Letter From America: Should Legal Fiction Be Redefined or Rejected?

Signet Magazine

The noted American legal philosopher Lon Fuller once suggested that “a fiction is intended to escape the consequences of an existing, specific rule of law”. I think that is right, but I think the matter can be even more complicated. Specifically, courts often resort to multiple, nested fictions in deciding cases and, moreover, those fictions may themselves be the result of or required by pre-existing fictions. Put in more common parlance, one falsehood may father a thousand others. To explore this concept, I propose that we adopt a loose, literary definition of “fiction” (i.e., under this construct, a fiction need not be wholly false) and consider how things work in claims of securities fraud in the class-actions context.

In the leading case of Basic, Inc. v. Levinson, the United States Supreme Court faced the problem that fraud-based claims require a showing of “reliance” and that this typically must be done on an individual basis (which would make a class action impossible). To slip the individual reliance knot, the court invoked the fraud-on-themarket theory (i.e., the principle that the “reliance” requirement can be dispensed with in the case of efficient capital markets). In adopting the theory, the court tacitly agreed with the District Court, which had “found that the presumption of reliance created by the fraud-on-the-market theory provided “a practical resolution to the problem of balancing the substantive requirement of proof of reliance in securities cases against the procedural requisites of [Federal Rule of Civil Procedure] 23.” Interestingly, though, the court seemed to hint that the theory might have no solid foundation: “Our task, of course, is not to assess the general validity of the theory…”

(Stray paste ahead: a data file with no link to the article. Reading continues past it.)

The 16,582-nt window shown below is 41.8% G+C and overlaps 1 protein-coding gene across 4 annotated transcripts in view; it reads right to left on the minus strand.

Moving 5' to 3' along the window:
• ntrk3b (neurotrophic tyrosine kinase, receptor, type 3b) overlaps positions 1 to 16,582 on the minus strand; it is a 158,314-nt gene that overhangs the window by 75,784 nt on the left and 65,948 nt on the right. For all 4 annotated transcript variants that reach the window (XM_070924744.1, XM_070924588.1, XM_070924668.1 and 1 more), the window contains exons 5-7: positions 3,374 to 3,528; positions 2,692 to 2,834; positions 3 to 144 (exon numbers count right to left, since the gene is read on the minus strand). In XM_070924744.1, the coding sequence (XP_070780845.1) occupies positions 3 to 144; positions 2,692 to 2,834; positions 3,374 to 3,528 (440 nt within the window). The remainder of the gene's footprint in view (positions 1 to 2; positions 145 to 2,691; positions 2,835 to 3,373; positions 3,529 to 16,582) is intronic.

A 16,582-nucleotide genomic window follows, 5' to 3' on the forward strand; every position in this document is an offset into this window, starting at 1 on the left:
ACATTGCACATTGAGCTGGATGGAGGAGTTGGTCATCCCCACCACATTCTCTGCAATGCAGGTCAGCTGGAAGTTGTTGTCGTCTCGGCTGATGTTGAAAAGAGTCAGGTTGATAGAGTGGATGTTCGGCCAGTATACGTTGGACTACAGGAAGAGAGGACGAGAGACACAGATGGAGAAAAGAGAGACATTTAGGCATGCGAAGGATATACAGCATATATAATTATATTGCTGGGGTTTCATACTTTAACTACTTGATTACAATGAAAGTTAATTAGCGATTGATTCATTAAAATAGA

With the stage thus dressed, the court set out to justify its resort to this construct. First, it catalogued the salutary uses of presumptions in law: “Presumptions typically serve to assist courts in managing circumstances in which direct proof, for one reason or another, is rendered difficult”. Fuller would probably concede this point, but in his estimation, a “conclusive presumption attributes to the facts ‘an arbitrary effect beyond their natural tendency to produce belief’”. It “attaches to any given possibility a degree of certainty to which it normally has no right. It knowingly gives an insufficient proof the value of a sufficient one”. A conclusive presumption is thus fictional, even though its application in any given case may square with truth. With respect to rebuttable presumptions,Fuller observes that: “Some rebuttable presumptions have, in the course of time, gathered about them rules declaring what is sufficient to overcome them. So soon as you have begun to limit and classify those things which will rebut a presumption you are importing into the facts ‘an arbitrary effect’ beyond their natural tendency to produce belief.” Accordingly, then, “[n]o presumption can be wholly non-fictitious which is not ‘freely’ rebuttable”.

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